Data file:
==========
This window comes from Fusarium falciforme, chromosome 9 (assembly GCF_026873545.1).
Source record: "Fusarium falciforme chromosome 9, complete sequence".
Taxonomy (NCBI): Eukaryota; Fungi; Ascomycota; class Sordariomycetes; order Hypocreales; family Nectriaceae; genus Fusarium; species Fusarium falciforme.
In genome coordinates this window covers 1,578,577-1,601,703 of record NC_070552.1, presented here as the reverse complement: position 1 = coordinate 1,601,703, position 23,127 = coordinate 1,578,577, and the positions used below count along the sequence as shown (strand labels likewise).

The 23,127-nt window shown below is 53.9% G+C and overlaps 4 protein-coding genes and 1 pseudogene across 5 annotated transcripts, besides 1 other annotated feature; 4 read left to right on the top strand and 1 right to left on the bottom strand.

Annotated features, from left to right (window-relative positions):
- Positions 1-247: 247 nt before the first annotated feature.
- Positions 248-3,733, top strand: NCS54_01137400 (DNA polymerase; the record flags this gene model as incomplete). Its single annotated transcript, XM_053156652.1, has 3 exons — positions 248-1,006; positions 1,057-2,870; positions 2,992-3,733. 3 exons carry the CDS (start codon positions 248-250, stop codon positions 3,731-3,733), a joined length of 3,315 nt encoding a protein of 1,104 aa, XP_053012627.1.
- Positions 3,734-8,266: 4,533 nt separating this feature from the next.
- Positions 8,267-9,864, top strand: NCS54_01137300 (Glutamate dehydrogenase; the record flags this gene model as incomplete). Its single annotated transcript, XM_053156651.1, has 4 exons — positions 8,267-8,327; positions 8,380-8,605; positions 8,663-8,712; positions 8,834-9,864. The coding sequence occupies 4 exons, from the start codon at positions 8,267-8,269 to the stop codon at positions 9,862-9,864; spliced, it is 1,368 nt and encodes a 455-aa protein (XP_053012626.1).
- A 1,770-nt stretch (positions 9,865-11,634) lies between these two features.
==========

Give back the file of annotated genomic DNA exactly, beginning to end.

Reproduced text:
This window comes from Fusarium falciforme, chromosome 9 (assembly GCF_026873545.1).
Source record: "Fusarium falciforme chromosome 9, complete sequence".
Taxonomy (NCBI): Eukaryota; Fungi; Ascomycota; class Sordariomycetes; order Hypocreales; family Nectriaceae; genus Fusarium; species Fusarium falciforme.
In genome coordinates this window covers 1,578,577-1,601,703 of record NC_070552.1, presented here as the reverse complement: position 1 = coordinate 1,601,703, position 23,127 = coordinate 1,578,577, and the positions used below count along the sequence as shown (strand labels likewise).

The 23,127-nt window shown below is 53.9% G+C and overlaps 4 protein-coding genes and 1 pseudogene across 5 annotated transcripts, besides 1 other annotated feature; 4 read left to right on the top strand and 1 right to left on the bottom strand.

Annotated features, from left to right (window-relative positions):
- Positions 1-247: 247 nt before the first annotated feature.
- Positions 248-3,733, top strand: NCS54_01137400 (DNA polymerase; the record flags this gene model as incomplete). Its single annotated transcript, XM_053156652.1, has 3 exons — positions 248-1,006; positions 1,057-2,870; positions 2,992-3,733. 3 exons carry the CDS (start codon positions 248-250, stop codon positions 3,731-3,733), a joined length of 3,315 nt encoding a protein of 1,104 aa, XP_053012627.1.
- Positions 3,734-8,266: 4,533 nt separating this feature from the next.
- Positions 8,267-9,864, top strand: NCS54_01137300 (Glutamate dehydrogenase; the record flags this gene model as incomplete). Its single annotated transcript, XM_053156651.1, has 4 exons — positions 8,267-8,327; positions 8,380-8,605; positions 8,663-8,712; positions 8,834-9,864. The coding sequence occupies 4 exons, from the start codon at positions 8,267-8,269 to the stop codon at positions 9,862-9,864; spliced, it is 1,368 nt and encodes a 455-aa protein (XP_053012626.1).
- A 1,770-nt stretch (positions 9,865-11,634) lies between these two features.